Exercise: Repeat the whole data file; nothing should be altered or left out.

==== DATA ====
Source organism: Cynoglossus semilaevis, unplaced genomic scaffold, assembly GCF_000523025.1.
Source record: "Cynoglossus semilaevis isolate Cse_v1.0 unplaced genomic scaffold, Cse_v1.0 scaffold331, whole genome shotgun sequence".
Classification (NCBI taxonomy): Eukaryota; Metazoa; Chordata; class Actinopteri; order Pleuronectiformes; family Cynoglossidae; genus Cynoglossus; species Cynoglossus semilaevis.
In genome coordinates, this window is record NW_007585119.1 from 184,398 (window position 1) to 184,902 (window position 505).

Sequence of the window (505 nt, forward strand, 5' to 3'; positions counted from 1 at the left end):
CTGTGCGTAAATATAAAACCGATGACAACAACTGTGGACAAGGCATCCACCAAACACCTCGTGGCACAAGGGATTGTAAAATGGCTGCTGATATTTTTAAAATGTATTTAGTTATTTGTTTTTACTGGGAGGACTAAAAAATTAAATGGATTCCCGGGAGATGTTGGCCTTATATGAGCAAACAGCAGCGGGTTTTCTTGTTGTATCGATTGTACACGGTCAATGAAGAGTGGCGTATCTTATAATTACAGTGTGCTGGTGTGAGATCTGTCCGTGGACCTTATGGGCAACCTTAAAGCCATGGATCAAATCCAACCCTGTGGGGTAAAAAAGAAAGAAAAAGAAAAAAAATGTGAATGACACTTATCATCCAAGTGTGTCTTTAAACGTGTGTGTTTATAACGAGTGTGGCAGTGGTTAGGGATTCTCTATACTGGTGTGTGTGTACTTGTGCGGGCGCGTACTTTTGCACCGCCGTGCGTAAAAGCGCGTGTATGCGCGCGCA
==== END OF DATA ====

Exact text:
Source organism: Cynoglossus semilaevis, unplaced genomic scaffold, assembly GCF_000523025.1.
Source record: "Cynoglossus semilaevis isolate Cse_v1.0 unplaced genomic scaffold, Cse_v1.0 scaffold331, whole genome shotgun sequence".
Classification (NCBI taxonomy): Eukaryota; Metazoa; Chordata; class Actinopteri; order Pleuronectiformes; family Cynoglossidae; genus Cynoglossus; species Cynoglossus semilaevis.
In genome coordinates, this window is record NW_007585119.1 from 184,398 (window position 1) to 184,902 (window position 505).

Sequence of the window (505 nt, forward strand, 5' to 3'; positions counted from 1 at the left end):
CTGTGCGTAAATATAAAACCGATGACAACAACTGTGGACAAGGCATCCACCAAACACCTCGTGGCACAAGGGATTGTAAAATGGCTGCTGATATTTTTAAAATGTATTTAGTTATTTGTTTTTACTGGGAGGACTAAAAAATTAAATGGATTCCCGGGAGATGTTGGCCTTATATGAGCAAACAGCAGCGGGTTTTCTTGTTGTATCGATTGTACACGGTCAATGAAGAGTGGCGTATCTTATAATTACAGTGTGCTGGTGTGAGATCTGTCCGTGGACCTTATGGGCAACCTTAAAGCCATGGATCAAATCCAACCCTGTGGGGTAAAAAAGAAAGAAAAAGAAAAAAAATGTGAATGACACTTATCATCCAAGTGTGTCTTTAAACGTGTGTGTTTATAACGAGTGTGGCAGTGGTTAGGGATTCTCTATACTGGTGTGTGTGTACTTGTGCGGGCGCGTACTTTTGCACCGCCGTGCGTAAAAGCGCGTGTATGCGCGCGCA